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Infectious Diseases

Updated 09 September 2020

Pregnancy and Covid-19: What the latest science says

A large systematic review indicates that pregnant women with Covid-19 are likely to need intensive care and give birth early.

  • A new systematic review suggests that pregnant women with Covid-19 are less likely to have major symptoms
  • The review also found that these women stand a higher chance of giving birth early
  • The findings are based on 77 studies by an international research team

Scientists are learning more about how Covid-19, the disease caused by SARS-CoV-2, affects pregnant women and their unborn babies during and after pregnancy. And based on a new, live systematic review by a team of international researchers, pregnant women with the disease may likely need intensive care and experience preterm birth.

The team, who compared the clinical features, risk factors, and outcomes of Covid-19 in pregnant and recently pregnant women with non-pregnant women of similar age, also found that being older, overweight, and having other medical conditions increase a pregnant woman’s risk of having more serious Covid-19.

The findings were published in BMJ

Living systematic reviews

Living systematic review (LSR) is an emerging approach that provides real-time, trustworthy evidence.

In their recent analysis, the team looked at 77 studies that reported on the rates, clinical features (symptoms, laboratory and X-ray findings), risk factors, and outcomes of 11 432 pregnant and recently pregnant women admitted to hospital and diagnosed as having suspected or confirmed Covid-19.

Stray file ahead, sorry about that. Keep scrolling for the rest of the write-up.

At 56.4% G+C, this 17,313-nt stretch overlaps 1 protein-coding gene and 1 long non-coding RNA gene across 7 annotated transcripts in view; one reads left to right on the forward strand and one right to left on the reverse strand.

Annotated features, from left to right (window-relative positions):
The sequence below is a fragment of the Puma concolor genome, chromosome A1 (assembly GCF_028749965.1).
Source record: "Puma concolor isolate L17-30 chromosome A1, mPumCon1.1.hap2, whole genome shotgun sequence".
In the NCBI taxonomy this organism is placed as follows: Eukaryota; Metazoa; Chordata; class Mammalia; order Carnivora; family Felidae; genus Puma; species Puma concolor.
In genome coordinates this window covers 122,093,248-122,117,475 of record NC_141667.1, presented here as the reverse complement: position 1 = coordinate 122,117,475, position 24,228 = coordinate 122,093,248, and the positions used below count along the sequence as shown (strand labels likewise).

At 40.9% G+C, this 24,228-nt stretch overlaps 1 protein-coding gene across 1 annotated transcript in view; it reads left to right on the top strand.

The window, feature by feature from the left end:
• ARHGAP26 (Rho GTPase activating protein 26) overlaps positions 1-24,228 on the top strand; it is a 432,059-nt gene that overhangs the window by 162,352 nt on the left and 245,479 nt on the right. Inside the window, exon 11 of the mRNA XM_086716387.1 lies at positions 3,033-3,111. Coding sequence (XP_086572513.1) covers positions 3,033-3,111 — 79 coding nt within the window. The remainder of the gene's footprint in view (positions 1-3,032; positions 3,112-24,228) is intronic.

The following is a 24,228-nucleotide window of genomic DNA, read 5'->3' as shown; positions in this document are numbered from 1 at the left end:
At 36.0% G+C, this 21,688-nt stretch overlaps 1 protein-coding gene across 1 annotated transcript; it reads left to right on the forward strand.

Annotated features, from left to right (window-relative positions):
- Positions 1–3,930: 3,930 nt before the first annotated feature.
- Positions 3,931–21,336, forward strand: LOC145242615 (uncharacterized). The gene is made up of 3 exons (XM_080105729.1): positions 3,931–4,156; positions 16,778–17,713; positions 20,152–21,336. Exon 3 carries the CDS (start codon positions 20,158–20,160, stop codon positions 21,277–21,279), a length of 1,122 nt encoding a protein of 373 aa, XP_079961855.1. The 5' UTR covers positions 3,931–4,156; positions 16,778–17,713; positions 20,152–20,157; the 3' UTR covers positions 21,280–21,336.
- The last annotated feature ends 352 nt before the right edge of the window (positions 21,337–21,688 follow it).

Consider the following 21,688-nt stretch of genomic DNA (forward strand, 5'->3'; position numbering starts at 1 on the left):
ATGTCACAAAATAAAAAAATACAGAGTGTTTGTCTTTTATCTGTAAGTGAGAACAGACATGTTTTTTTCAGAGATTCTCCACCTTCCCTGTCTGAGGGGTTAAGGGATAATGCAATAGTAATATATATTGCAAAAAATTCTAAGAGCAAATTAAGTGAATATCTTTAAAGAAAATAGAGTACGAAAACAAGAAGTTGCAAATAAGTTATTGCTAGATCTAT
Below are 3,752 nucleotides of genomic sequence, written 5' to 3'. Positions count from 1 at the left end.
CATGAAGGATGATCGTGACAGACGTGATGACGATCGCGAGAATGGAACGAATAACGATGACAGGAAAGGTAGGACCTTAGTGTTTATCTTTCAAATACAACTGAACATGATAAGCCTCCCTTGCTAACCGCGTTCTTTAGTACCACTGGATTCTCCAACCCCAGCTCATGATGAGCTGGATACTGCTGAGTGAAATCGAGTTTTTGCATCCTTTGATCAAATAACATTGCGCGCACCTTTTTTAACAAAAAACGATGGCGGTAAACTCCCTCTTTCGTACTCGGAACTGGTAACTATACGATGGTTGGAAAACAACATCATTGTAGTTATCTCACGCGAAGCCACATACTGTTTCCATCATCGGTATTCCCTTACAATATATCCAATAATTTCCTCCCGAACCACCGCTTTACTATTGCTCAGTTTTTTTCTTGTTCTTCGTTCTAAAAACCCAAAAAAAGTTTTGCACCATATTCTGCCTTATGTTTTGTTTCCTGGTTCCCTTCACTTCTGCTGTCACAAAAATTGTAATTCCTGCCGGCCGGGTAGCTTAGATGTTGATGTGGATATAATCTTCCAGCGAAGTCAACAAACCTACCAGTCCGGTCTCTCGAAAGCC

Among their findings was that, compared with non-pregnant women of reproductive age, pregnant and recently pregnant women with Covid-19 were less likely to report symptoms of fever and muscle pain (myalgia), but were more likely to need admission to an intensive care unit (ICU) and require ventilation.

The chances of giving birth prematurely were also higher in pregnant and recently pregnant women with Covid-19, compared to those without the disease.

Stillborn and newborn death rates low

The researchers also reported that a quarter of all babies born to mothers with Covid-19 were admitted to a neonatal unit. They were also at an increased risk of admission than those born to mothers without the disease. However, stillbirth and newborn death rates were low.

Risk factors linked to Covid-19

Maternal risk factors associated with severe Covid-19 were increasing age, high body mass index (BMI), chronic high blood pressure, and pre-existing diabetes.

The team wrote that mothers with pre-existing comorbidities will need to be considered as a high-risk group for Covid-19, along with those who are obese and of older age.

Based on these findings, they added that healthcare professionals should be mindful that pregnant women with Covid-19 might need access to intensive care and specialist baby care facilities.

Covid-19 and unborn, newborn babies: what recent studies suggest

Other recent studies looking at maternal transmission of Covid-19 to a baby during pregnancy, found it to be uncommon.

According to Health24, the report, from the University of Nottingham in England, also indicates that babies born vaginally, are breastfed, or allowed contact with their mother were also not at a greater risk of infection. 

Results from another study by researchers from the University of California San Diego School of Medicine and University of California Los Angele, and published in JAMA last month, showed that after analysing 64 samples of breast milk infected with the virus, transmission to babies was unlikely.

The researchers commented that mothers should continue to breastfeed their babies, even if they have contracted Covid-19, as the benefits outweigh the risks.